Jump to Main Content
Effect of temperature on chronic toxicity of copper, zinc, and nickel to Daphnia magna
- Pereira, Cecília M.S., Deruytter, David, Blust, Ronny, De Schamphelaere, Karel A.C.
- Environmental toxicology and chemistry 2017 v.36 no.7 pp. 1909-1916
- Daphnia magna, chronic toxicity, clones, copper, life tables, linear models, median effective concentration, nickel, temperature, toxicity testing, zinc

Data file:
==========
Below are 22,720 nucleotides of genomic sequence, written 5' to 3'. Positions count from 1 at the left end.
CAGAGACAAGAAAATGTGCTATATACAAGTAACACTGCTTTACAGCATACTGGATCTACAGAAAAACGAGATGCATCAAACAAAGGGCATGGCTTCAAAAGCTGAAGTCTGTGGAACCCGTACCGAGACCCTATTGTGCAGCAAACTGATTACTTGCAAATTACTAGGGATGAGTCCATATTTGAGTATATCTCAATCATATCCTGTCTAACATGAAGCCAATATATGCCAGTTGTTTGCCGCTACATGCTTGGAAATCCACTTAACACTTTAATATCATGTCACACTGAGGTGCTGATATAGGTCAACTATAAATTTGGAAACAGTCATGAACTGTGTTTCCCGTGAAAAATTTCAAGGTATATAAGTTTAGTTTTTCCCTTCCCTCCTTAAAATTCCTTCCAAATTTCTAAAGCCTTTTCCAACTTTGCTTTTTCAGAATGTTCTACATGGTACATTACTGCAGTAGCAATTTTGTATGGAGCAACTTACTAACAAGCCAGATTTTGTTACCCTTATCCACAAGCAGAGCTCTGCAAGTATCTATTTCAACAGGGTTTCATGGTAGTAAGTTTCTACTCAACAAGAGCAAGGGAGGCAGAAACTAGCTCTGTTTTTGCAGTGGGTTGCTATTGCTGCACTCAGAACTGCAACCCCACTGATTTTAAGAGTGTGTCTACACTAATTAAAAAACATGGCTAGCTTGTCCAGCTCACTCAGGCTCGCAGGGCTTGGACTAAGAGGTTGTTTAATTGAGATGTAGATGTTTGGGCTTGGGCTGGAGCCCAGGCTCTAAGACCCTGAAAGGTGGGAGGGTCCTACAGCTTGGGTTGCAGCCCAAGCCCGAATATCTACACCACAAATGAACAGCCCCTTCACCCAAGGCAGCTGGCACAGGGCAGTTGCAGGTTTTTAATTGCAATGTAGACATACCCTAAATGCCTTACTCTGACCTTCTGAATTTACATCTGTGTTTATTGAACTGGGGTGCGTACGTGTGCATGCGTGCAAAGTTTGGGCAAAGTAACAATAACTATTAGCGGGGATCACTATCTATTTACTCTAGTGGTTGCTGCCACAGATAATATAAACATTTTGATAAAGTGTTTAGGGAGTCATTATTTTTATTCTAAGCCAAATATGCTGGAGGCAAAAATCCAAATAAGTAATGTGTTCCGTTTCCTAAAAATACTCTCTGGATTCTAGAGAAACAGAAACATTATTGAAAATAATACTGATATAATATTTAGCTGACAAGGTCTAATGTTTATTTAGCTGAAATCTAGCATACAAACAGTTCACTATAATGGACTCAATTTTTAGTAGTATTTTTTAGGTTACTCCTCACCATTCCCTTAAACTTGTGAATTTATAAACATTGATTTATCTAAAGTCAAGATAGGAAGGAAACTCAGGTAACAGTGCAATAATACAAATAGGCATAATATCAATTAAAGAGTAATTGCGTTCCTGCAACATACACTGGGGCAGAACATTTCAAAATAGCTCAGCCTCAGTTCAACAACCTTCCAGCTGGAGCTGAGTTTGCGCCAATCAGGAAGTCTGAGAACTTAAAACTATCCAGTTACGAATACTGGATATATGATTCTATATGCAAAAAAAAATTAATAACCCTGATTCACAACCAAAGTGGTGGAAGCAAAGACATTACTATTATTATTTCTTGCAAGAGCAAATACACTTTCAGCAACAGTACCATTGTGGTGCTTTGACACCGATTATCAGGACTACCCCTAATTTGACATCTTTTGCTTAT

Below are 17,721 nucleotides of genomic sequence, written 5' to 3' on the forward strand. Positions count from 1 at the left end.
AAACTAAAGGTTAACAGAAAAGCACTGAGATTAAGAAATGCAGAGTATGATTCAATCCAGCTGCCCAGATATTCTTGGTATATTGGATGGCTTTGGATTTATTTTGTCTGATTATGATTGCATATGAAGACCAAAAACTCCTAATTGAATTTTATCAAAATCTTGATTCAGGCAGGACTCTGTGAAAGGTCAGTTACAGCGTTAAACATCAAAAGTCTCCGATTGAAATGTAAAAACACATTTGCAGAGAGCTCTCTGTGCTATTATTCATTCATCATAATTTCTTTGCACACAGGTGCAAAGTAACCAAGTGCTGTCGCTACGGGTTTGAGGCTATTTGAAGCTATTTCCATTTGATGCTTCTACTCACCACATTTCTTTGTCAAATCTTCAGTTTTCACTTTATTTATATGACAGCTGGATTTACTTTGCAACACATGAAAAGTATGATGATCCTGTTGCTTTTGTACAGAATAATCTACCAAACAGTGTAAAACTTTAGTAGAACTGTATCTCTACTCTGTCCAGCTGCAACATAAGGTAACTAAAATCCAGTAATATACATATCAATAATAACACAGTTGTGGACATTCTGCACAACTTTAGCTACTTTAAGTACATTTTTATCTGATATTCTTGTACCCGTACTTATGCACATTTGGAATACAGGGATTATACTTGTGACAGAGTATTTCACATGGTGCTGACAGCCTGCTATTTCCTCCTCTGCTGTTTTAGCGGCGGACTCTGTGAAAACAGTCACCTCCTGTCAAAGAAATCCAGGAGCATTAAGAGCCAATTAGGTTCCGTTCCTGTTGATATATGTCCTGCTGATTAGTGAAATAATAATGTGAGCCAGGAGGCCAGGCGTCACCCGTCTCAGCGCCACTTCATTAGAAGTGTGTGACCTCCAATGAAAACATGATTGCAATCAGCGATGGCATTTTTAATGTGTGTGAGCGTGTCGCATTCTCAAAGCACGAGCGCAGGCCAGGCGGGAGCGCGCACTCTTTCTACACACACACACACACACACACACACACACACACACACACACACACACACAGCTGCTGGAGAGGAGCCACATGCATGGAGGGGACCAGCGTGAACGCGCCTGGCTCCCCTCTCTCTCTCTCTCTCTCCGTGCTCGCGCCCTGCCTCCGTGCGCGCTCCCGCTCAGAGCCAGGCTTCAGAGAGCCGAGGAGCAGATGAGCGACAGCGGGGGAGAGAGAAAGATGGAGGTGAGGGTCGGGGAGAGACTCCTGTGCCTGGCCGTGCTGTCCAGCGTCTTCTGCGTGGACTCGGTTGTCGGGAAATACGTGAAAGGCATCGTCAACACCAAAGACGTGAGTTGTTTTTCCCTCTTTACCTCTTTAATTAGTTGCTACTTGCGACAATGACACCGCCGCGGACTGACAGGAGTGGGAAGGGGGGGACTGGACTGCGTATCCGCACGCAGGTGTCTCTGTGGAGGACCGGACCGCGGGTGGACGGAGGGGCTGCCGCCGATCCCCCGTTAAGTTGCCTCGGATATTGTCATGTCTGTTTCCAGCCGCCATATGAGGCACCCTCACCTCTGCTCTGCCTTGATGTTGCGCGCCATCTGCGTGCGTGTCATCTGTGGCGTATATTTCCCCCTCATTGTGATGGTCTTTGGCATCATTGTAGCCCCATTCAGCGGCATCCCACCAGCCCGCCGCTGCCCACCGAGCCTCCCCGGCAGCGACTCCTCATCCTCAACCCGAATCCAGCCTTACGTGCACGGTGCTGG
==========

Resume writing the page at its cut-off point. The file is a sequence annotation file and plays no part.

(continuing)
- Few studies have considered the effect of temperature on the chronic sensitivity of Daphnia magna to other stressors. The present study investigated the effect of temperature on chronic metal toxicity and whether this effect differed among 4 different D. magna clones. Life table experiments were performed with copper, zinc, and nickel at 15 °C, 20 °C, and 25 °C. General linear modeling indicated that chronic Cu, Zn, and Ni toxicity to D. magna were all significantly affected by temperature. When averaged across clones, our results suggest that chronic metal toxicity to D. magna was higher at 15 °C than at 20 °C, which is the temperature used in standard toxicity tests. At 15 °C, the 21‐d median effect concentrations (EC50s) of Cu, Zn, and Ni were 1.4 times, 1.1 times, and 1.3 times lower than at 20 °C, respectively. At 25 °C, chronic Cu and Zn toxicity did not change in comparison with 20 °C, but chronic Ni toxicity was lower (21‐d EC50 of nickel at 25 °C was 1.6 times higher than at 20 °C). The same trends were observed for Cu and Ni when the 21‐d 10% and 20% effect concentrations were considered as the effect estimator, but not for Zn, which warns against extrapolating temperature effects on chemical toxicity across effect sizes. Overall, however, chronic metal toxicity was generally highest at the lowest temperature investigated (15 °C), which is in contrast with the usually observed higher acute metal toxicity at higher temperatures. Furthermore, the effect of temperature on chronic Ni toxicity depended significantly on the clone. This warns against extrapolating results about effect of temperature on chemical toxicity from single clone studies to the population level. Environ Toxicol Chem 2017;36:1909–1916. © 2016 SETAC